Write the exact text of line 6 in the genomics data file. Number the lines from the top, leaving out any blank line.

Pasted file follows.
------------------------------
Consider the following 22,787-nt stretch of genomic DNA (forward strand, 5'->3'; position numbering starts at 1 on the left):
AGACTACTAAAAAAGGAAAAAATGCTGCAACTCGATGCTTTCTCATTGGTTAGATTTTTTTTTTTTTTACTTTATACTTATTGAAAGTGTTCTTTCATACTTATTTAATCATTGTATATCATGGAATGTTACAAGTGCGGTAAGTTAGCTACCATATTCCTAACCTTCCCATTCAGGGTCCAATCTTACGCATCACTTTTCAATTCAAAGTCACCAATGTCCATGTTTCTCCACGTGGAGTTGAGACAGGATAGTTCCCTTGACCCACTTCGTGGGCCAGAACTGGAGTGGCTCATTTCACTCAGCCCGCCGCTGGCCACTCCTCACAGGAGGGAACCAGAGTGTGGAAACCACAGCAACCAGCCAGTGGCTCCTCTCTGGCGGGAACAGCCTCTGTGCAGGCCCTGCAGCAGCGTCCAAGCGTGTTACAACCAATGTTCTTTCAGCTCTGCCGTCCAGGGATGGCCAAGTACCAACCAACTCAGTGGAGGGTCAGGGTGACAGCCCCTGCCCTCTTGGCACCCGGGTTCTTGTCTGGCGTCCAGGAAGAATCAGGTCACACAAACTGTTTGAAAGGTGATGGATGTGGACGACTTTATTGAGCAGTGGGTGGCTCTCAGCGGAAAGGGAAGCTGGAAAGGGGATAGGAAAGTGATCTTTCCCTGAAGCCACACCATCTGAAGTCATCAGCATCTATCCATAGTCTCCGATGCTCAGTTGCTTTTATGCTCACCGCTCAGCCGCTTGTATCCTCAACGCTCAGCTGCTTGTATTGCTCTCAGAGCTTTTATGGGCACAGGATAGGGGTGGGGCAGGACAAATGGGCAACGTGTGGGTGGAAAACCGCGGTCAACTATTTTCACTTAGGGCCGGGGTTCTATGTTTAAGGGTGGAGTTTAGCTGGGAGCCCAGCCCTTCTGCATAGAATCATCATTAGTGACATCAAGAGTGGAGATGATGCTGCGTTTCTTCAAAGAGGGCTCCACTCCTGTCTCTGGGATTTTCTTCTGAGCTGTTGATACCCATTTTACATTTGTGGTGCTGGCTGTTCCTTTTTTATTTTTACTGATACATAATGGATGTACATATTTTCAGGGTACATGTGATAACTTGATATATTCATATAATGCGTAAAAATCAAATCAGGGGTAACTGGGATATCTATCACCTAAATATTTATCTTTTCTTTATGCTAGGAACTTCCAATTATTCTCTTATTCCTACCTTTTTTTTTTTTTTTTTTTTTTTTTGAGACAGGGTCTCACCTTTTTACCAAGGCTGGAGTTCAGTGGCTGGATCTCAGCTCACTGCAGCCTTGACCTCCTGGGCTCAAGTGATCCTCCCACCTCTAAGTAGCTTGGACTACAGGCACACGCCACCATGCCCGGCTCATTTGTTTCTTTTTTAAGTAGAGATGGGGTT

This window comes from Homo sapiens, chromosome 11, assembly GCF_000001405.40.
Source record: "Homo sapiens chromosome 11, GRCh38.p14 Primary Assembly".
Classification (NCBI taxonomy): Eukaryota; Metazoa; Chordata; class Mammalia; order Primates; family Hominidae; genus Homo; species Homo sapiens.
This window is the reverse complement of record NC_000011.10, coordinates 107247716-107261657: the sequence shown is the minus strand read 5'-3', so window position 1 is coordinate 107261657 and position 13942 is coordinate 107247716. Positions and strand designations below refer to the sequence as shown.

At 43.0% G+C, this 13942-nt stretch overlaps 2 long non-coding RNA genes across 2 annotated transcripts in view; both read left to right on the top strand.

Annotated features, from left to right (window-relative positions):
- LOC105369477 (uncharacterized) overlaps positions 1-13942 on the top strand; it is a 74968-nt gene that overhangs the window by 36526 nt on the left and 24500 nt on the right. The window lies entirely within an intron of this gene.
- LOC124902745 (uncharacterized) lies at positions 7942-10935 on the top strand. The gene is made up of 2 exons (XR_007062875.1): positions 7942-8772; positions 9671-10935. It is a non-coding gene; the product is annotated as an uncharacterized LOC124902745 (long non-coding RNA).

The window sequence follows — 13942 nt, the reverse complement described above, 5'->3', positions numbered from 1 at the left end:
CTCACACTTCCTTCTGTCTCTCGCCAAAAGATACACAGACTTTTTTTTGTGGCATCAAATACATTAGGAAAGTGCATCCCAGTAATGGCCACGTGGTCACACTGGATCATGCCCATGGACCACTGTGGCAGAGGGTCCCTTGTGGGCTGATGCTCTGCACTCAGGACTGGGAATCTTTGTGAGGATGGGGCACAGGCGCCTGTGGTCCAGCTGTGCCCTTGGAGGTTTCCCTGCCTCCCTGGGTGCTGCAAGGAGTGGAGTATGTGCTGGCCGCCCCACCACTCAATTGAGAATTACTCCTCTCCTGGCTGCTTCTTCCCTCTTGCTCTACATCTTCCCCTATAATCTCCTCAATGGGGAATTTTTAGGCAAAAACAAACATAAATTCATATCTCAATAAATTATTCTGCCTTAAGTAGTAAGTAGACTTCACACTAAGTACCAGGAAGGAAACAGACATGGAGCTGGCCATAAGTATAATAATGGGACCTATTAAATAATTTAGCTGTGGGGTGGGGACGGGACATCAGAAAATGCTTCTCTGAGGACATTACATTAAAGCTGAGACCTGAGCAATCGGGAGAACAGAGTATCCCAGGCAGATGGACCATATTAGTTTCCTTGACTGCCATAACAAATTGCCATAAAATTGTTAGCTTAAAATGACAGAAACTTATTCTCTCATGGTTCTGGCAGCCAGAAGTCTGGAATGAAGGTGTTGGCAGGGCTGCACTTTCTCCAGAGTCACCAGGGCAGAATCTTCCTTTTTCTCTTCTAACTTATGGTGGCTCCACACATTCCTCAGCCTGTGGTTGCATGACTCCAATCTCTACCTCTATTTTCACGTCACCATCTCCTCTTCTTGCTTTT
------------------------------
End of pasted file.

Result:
This window is the reverse complement of record NC_000011.10, coordinates 107247716-107261657: the sequence shown is the minus strand read 5'-3', so window position 1 is coordinate 107261657 and position 13942 is coordinate 107247716. Positions and strand designations below refer to the sequence as shown.